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In New Mexico, daredevil skydives from 18 miles above Earth
July 26, 2012 / 3:25 PM / 5 years ago

In New Mexico, daredevil skydives from 18 miles above Earth

(Reuters) - An Austrian daredevil jumped from a balloon flying at an altitude more than 18 miles above Earth on Wednesday, falling at speeds topping 500 miles per hour (805 kilometers per hour) in a training run for his attempt to make the world’s highest skydive.

Felix Baumgartner landed safely in a desert near Roswell, New Mexico after leaping from an estimated 96,940 feet wearing a pressurized space suit equipped with an oxygen supply.

The test parachute jump was the second for Baumgartner, who is on a quest to complete a record-breaking skydive from 120,000 feet in the coming weeks. He also hopes to become the first man to break the speed of sound at 700 mph in a free fall.

“Only one more step to go,” Baumgartner said in a statement.

Pilot Felix Baumgartner of Austria walks to the capsule on the flight line during the second manned test flight for Red Bull Stratos in Roswell, New Mexico July 25, 2012. REUTERS/Predrag Vuckovic/Red Bull Content Pool /handout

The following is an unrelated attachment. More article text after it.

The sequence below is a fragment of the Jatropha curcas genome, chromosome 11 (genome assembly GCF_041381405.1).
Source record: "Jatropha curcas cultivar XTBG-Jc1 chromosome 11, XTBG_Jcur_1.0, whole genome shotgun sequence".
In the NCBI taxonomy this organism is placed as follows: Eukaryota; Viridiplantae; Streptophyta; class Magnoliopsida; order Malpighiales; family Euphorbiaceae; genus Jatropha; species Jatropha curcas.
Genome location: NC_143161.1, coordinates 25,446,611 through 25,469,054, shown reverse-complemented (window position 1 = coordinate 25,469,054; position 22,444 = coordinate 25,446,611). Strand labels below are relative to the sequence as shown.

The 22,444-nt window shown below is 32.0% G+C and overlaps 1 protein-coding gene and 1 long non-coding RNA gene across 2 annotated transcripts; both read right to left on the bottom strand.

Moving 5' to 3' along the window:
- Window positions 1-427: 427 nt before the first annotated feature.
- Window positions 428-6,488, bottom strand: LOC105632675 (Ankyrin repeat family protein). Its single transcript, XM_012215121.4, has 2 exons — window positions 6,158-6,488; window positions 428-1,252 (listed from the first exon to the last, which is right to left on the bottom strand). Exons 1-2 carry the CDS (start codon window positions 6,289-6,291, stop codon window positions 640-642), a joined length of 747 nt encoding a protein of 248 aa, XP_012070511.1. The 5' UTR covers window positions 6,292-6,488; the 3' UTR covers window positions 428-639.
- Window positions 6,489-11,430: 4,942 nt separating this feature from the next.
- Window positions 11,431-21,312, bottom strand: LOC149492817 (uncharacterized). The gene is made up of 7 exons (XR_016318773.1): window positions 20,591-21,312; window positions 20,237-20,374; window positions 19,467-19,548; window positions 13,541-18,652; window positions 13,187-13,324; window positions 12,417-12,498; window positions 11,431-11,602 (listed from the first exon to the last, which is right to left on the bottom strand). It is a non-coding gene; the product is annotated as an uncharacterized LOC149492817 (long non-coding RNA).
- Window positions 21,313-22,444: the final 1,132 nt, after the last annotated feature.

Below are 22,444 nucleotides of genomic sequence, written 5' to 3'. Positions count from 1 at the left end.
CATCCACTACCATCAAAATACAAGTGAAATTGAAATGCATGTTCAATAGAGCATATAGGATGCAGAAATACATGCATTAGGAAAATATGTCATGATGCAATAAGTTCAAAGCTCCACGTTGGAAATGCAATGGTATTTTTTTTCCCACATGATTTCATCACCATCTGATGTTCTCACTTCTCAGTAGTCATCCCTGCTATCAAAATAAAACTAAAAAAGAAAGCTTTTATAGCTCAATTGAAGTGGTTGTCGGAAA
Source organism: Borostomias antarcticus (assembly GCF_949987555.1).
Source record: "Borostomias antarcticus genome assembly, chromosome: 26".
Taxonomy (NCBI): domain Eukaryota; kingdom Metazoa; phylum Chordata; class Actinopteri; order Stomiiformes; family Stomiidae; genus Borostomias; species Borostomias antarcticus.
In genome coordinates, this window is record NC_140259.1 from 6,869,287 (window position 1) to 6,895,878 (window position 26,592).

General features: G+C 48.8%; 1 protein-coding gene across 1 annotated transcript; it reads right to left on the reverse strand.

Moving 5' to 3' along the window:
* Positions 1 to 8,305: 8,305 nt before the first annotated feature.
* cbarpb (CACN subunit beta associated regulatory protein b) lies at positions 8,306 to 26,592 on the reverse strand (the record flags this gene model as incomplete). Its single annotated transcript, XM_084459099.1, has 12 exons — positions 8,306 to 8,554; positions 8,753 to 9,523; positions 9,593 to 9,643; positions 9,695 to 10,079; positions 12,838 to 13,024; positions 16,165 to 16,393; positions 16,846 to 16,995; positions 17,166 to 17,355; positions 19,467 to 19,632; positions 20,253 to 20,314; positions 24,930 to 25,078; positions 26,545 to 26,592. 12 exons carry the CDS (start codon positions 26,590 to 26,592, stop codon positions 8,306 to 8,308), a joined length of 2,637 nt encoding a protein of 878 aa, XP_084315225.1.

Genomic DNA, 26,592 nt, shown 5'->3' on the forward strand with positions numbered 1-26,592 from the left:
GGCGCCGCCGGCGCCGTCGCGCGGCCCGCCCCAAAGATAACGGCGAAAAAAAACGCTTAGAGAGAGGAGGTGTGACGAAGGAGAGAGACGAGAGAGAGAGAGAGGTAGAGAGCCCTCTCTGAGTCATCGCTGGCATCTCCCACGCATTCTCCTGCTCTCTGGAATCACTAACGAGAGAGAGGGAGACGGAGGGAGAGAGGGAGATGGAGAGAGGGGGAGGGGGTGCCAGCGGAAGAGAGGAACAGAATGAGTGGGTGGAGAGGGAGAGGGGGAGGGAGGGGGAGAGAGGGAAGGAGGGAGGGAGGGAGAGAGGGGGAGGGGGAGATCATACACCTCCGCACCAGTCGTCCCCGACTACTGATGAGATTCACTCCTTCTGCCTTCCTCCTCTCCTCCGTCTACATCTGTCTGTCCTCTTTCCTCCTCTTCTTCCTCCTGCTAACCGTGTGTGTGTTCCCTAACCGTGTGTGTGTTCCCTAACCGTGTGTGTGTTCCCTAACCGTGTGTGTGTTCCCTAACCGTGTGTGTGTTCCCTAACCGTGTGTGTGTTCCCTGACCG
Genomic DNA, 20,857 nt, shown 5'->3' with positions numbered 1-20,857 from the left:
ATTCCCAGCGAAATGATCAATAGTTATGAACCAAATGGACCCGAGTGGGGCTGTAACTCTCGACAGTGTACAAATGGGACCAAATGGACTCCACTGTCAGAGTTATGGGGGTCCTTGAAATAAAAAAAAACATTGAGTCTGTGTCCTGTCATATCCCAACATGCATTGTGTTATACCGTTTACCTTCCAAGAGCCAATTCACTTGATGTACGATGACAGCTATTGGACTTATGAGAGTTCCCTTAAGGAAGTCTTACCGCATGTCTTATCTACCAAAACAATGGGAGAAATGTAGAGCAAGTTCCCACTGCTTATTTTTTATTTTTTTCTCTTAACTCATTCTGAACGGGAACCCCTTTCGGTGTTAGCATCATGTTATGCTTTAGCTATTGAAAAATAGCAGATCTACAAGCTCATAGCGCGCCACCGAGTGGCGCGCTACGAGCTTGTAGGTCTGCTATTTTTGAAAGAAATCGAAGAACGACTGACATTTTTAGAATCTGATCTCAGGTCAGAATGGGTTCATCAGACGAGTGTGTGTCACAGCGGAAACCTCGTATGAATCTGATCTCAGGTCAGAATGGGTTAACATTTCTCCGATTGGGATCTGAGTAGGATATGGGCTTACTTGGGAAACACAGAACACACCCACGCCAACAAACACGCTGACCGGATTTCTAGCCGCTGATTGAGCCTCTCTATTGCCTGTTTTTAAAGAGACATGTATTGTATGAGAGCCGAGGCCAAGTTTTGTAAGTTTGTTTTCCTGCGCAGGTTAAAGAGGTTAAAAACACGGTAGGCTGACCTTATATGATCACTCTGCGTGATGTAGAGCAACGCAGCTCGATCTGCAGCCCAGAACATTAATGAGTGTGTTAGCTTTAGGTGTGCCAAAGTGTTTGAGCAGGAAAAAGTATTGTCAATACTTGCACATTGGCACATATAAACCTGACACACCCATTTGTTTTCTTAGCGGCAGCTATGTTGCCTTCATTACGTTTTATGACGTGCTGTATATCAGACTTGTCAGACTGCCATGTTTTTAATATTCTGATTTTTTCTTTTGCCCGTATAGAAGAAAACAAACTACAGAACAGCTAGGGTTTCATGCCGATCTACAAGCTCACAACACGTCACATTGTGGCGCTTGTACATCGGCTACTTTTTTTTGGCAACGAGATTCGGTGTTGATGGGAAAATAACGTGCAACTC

The current record for the highest altitude skydive is 102,800 feet. It was set 52 years ago by U.S. Air Force Captain Joe Kittinger, who is serving as an adviser to Baumgartner.

A 43-year-old former member of the Austrian military, Baumgartner has jumped from Malaysia’s Petronas Towers and Taiwan’s Taipei 101, two of the world’s tallest buildings.

ATA crew members fill up the balloon with helium at the flight line during the second manned test flight for Red Bull Stratos in Roswell, New Mexico July 25, 2012. REUTERS/Predrag Vuckovic/Red Bull Content Pool /handout

A helium-filled balloon lifted Baumgartner into the sky on Wednesday carrying him in a pressurized capsule.

He executed a free fall of 3 minutes and 48 seconds, reaching speeds of 536 mph, according to Red Bull Stratos, a project using the jumps to gather medical and scientific research data.

In the next jump, the size of the balloon that will carry Baumgartner will rise as tall as a skyscraper.

Reporting by Kevin Gray; Editing by Jackie Frank

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